If you have seen the "Today" show or your local news or an NFL game in recent weeks and you are unfortunate/fortunate enough to live in (or near) a Senate battleground state, what I am about to write will probably not surprise you: Those broadcasts have been the most likely to host ads from Senate candidates and party campaign committees since Aug. 1.

Or, I should say: They probably are. It wasn't until July of this year that the Federal Communications Commission posted online reports from local TV stations about campaign advertising buys. Prior to that, you often had to go to individual stations to figure out who was spending, and on what. Local TV stations, of course, love political ads; in its 2013 "State of the Media" report, Pew Research noted that "even numbered years almost always mean higher revenue for local TV, thanks to political ads and the Olympics." It's a cash cow.

But what's available online about the ad buys is not, shall we say, terribly illuminating. (Which some cynics might think is intentional.) It's a stack of PDF files, most of which aren't text-readable, many of which include handwritten details. There's no clear directory structure (beyond the station that submitted the form), no standardized submission form, lots of confusion between "U.S. Senate" and "state senate," and no data from cable companies. The Sunlight Foundation has done yeoman's work creating a searchable index of station filings, but even then, the best you can get is a list of those PDFs. And cobbling together the big picture of spending is a bit like trying to figure out your annual budget by reviewing every individual receipt.

So here's what we did. We pulled every PDF filed on behalf of a senate candidate from Aug. 1 through last week (which includes buys into October). We ran a text-recognition tool on them, divvied them up by party, and then created a script that let us search for the names of shows. This is admittedly imprecise: Some shows may have been missed because their names were abbreviated on the forms, or because the text-recognition was flawed. Nonetheless, some clear patterns emerged.

Take daytime TV.


First, how to read the graph. The split between Democratic buys (blue), Republican (red), and independent (yellow, mostly Greg Orman in Kansas) is shown in the pie graph. The size of the pie reflect the number of mentions in filings -- which isn't necessarily a direct correlation to the number of ads that ran, we will note. The number of mentions in Democratic filings was subtracted from the number of mentions in Republican filings; the pie charts are shown in order from Republican dominance to Democratic dominance. (And we excluded anything with fewer than 60 mentions total.)

And so, Dr. Phil is the most "Republican" daytime talk show, in the sense that it had far more mentions in Republican filings than Democratic ones. The least Republican? Steve Harvey, followed by Ellen.

It's interesting to compare late night television with Sunday political and talk shows. There are far more mentions of late night shows in Democratic filings than Republican. On Sundays, that trend is reversed, strongly. And no Sunday show is mentioned more lopsidedly in Republican filings than "Fox News Sunday."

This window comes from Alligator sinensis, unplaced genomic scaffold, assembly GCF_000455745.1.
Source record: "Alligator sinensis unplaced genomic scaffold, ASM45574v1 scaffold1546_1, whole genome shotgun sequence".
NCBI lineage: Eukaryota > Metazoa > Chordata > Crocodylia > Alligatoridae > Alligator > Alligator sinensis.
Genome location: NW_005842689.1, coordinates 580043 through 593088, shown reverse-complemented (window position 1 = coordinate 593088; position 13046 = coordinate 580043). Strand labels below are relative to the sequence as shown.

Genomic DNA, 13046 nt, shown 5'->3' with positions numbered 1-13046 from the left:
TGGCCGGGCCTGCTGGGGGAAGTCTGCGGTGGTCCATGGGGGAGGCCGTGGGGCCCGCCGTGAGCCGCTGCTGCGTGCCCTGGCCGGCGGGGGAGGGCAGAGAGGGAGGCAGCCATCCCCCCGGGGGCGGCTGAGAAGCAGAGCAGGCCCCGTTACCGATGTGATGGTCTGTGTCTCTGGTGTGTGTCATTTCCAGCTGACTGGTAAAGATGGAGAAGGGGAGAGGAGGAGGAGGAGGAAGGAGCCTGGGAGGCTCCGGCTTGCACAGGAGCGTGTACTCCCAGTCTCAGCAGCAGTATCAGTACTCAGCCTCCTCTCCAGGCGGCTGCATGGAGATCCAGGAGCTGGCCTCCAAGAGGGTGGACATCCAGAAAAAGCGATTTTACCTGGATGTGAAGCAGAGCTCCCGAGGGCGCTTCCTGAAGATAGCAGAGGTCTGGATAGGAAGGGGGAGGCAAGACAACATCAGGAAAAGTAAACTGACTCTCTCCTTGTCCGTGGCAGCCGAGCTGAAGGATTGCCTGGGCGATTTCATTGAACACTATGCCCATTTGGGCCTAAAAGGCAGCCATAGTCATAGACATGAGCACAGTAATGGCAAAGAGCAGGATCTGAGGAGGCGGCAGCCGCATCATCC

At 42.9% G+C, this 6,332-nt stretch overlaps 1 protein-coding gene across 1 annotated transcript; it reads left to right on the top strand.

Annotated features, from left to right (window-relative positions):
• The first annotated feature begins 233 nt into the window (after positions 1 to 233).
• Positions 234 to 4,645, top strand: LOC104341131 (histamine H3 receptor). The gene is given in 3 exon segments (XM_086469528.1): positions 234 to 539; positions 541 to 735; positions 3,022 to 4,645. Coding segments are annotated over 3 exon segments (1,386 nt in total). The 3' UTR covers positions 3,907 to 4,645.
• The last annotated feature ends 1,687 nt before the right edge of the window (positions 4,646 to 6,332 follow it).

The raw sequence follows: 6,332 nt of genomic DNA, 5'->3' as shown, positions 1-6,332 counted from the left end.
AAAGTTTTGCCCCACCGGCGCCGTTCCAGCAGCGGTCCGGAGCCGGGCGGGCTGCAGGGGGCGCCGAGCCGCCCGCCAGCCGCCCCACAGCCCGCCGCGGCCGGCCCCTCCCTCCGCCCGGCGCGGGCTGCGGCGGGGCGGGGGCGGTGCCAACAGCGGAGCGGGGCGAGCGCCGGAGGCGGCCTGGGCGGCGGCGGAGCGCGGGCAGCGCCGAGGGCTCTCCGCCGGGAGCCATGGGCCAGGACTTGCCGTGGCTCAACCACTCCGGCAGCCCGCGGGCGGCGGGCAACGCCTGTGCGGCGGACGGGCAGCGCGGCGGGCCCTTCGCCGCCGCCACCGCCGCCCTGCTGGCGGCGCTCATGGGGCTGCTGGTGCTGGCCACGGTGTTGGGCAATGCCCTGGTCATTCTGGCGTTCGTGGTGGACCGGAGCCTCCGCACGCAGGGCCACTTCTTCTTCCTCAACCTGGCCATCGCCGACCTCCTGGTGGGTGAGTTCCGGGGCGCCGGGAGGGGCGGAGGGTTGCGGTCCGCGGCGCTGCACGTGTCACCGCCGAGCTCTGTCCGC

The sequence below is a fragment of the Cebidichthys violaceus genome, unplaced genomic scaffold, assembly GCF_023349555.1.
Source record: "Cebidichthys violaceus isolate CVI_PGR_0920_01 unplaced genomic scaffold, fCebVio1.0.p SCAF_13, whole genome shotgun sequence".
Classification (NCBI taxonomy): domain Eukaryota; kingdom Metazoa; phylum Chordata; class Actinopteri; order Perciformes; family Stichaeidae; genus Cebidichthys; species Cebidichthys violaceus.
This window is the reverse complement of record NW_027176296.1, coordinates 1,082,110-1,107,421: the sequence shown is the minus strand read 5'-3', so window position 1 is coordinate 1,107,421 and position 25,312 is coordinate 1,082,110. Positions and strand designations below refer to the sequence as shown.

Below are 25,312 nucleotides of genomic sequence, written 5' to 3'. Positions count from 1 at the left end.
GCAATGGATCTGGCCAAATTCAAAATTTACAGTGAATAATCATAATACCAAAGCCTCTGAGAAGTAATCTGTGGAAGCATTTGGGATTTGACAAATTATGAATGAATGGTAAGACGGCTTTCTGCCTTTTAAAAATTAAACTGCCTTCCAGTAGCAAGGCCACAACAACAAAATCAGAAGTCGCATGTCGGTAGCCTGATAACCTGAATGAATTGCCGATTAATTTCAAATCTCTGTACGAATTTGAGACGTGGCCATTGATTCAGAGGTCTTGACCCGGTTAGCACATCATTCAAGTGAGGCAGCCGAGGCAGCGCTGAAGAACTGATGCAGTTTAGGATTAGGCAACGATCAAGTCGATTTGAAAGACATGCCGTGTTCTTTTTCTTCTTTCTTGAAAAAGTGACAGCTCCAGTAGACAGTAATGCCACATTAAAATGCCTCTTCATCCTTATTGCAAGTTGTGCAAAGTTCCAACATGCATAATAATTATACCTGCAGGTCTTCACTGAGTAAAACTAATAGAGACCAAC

By far the most popular shows to advertise on are news programs. The words "news" pops up again and again -- over 64,000 times in the nearly 6,000 documents we scanned. Next was the "Today" show, which is a monster. As with late night shows, there's more overall mentions from Democratic buys, but there's also a slight difference in the number of Democratic filings and Republican ones. (About 51 percent of the filings were Democratic, to 45 percent Republican.)


It was the independents that seem to have been more into game shows, particularly "Family Feud." Democrats dominate in Hollywood-gossip programs.


And now the big one: dominance in primetime shows. Here, we get to a point that should already have been obvious. The difference in where people advertise is usually guided by the TV stations, which pick shows based on ratings. People advertise on football games -- far, far more popular than baseball -- because lots of people watch football games (and because people don't DVR the games, making it harder to skip the ads). It's not rocket science.

So on this chart, it's really the margins that are interesting. Republicans are far more likely to advertise on "Big Bang Theory." Democrats are far more likely to advertise on "Scandal" and, yes, "Big Brother."


We didn't chart it, but re-runs are also popular. "The Andy Griffith Show," "Seinfeld," and "Friends" were all mentioned over 100 times in the filings. Griffith was the most popular -- with Republicans.

Revisiting the caveat one more time. This is an imprecise metric, which is why we generally didn't dive into the numbers behind the graphs. But one number that is interesting: Only including the shows for which we searched, there are nearly 125,000 shows mentioned in these 6,000 documents. So if we learn nothing else from this experiment, we at least prove Pew Research's thesis.